This chapter explains how to build your own aspects. If you only want to use aspects written by others, you can skip this chapter. However, we suggest you revisit this chapter later to understand better how Metalama works.
Boilerplate elimination. When you use the code transformation abilities of aspects to create boilerplate at compile time, you get the following benefits:
- Less code to write. You no longer have to write boilerplate code because your aspect generates it.
- Clean and readable code. Your source code is cleaner, and you have fewer lines of code, therefore easier to understand.
- Fewer bugs. Since there is less code and clearer code, there should be fewer bugs.
- Deduplication. Cross-cutting patterns are defined in one place, so if you need to change or fix them, you do not need to fix all occurrences in your code base.
Code validation. You can use aspects to create custom attributes that validate code. For details and benefits, see Validating architecture.
- Code fixes. You can use aspects to offer code fixes that appear in the refactoring or lightbulb menu. For details, see Building IDE interactions.
In this chapter
This chapter is composed of the following articles:
|Writing T# templates||This section explains how to create dynamic code templates.|
|Transforming code||This section explains how to create aspects that perform advanced code modifications using the complete API.|
|Reporting and suppressing diagnostics||This section explains how to report errors, warnings, and information messages and suppress warnings, see Reporting and suppressing diagnostics.|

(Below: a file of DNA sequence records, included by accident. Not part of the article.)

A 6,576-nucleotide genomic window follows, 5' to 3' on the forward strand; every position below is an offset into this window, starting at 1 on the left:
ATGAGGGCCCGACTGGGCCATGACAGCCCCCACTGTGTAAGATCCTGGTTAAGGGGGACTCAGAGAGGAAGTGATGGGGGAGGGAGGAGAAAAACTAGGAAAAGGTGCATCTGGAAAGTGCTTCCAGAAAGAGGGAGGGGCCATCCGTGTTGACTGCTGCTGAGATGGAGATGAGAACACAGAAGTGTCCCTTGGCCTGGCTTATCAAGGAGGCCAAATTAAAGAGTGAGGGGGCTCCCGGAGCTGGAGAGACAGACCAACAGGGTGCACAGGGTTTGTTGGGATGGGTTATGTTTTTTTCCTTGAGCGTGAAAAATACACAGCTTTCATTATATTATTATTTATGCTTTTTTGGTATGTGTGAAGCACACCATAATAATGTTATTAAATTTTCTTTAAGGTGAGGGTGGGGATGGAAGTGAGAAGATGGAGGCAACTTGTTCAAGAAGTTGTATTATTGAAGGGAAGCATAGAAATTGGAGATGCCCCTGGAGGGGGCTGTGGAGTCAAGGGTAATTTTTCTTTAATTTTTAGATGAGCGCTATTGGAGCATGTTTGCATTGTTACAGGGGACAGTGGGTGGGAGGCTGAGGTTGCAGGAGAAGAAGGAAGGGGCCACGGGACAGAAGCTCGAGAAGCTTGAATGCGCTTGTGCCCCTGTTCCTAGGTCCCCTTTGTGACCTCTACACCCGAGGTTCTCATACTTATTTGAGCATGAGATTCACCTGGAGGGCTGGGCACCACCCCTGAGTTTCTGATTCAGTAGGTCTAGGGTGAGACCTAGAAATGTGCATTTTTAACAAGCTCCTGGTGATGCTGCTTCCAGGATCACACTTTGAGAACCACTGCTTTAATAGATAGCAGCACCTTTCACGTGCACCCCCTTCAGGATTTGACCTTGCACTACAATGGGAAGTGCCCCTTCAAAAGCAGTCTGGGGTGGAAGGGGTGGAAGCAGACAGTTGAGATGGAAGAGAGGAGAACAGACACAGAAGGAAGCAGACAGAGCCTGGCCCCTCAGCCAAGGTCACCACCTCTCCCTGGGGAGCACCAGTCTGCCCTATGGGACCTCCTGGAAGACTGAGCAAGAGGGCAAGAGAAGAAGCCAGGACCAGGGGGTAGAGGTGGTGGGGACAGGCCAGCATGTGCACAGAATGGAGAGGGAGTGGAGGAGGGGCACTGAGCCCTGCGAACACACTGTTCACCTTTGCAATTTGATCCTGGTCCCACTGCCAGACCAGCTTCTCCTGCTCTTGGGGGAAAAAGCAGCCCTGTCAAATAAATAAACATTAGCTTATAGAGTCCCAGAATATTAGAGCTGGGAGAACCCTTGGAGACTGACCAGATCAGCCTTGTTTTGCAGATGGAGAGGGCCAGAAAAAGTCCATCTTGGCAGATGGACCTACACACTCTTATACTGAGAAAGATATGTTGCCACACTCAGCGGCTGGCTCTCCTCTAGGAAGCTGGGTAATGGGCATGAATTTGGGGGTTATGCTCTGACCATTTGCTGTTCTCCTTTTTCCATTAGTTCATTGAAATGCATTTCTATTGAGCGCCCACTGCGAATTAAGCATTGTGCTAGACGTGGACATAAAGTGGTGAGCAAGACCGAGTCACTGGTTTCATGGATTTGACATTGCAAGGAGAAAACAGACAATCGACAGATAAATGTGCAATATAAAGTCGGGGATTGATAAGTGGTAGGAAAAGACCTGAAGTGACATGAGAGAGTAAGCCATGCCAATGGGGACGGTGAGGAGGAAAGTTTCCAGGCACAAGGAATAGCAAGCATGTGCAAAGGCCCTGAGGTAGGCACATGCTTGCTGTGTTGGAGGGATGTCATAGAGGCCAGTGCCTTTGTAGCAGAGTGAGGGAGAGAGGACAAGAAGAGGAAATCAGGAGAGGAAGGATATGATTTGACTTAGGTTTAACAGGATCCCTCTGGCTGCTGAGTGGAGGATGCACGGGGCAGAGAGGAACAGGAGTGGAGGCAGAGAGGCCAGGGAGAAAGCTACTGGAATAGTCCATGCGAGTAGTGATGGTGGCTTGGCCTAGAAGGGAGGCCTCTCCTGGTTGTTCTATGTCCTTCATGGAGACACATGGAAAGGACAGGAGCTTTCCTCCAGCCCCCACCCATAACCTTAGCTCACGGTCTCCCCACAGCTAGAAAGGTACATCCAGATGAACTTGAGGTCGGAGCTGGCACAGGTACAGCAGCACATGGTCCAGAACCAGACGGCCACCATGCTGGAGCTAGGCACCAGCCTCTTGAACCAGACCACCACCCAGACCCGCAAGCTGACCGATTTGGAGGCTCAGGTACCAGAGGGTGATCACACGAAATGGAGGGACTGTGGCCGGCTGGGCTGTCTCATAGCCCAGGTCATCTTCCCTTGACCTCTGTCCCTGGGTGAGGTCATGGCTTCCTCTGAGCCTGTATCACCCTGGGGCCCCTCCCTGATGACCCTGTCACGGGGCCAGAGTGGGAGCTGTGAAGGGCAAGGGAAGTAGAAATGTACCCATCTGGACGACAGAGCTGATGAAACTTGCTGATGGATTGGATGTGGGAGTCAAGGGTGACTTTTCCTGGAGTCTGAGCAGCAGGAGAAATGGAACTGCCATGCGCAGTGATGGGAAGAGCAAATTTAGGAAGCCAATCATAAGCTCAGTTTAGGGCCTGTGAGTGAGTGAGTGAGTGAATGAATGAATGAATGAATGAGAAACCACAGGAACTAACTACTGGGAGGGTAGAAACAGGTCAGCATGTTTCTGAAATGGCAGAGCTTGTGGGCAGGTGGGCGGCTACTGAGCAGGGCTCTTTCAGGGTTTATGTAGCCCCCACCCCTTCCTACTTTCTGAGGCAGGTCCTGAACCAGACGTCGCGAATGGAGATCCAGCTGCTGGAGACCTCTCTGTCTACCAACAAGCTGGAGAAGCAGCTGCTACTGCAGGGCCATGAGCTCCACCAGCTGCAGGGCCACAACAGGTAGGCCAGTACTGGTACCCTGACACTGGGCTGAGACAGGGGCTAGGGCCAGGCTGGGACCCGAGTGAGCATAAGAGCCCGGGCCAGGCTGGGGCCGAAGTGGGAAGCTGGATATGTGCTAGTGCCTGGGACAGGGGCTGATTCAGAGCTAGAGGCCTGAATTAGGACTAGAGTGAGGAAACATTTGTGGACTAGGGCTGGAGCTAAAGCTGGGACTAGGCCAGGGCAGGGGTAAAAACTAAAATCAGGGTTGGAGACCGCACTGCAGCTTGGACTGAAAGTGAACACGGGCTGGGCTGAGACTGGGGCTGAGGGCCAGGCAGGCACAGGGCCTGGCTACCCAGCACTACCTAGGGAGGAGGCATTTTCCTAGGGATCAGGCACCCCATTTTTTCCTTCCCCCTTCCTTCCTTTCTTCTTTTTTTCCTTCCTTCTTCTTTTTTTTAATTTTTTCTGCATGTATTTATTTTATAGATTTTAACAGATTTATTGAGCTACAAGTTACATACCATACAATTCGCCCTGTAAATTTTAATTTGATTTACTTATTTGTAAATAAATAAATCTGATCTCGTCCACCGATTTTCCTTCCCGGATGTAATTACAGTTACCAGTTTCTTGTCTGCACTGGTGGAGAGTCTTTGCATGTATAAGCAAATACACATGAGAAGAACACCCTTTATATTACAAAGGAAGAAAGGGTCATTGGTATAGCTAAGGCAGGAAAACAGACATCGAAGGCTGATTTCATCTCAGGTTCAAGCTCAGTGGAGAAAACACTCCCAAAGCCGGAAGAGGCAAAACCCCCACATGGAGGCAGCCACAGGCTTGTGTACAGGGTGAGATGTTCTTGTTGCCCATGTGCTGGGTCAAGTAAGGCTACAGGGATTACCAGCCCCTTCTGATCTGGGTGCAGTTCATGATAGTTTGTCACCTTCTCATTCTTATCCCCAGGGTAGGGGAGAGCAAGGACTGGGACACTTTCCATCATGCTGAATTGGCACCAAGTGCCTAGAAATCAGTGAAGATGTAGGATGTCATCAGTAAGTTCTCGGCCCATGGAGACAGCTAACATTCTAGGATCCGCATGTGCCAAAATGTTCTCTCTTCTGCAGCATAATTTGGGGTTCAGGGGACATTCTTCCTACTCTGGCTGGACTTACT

|Injecting dependencies into aspects||This section describes how an aspect can use a dependency and pull it from the container.|
|Building IDE interactions||This article explains how to create live templates, code fixes, and refactorings.|
|Adding child aspects||This section explains how an aspect can add other aspects and how child aspects can know about their parents.|
|Applying aspects to derived types||This section explains how to automatically apply an aspect to all declarations derived from its direct targets.|
|Ordering aspects||This article describes how to order aspect classes so that the order of execution is correct when several aspects are applied to the same declaration.|
|Exposing configuration||This article explains how an aspect can expose and consume configuration properties or a configuration API.|
|Testing aspects||This section explains how to test aspects.|
|Debugging aspects||This article explains how to debug aspects.|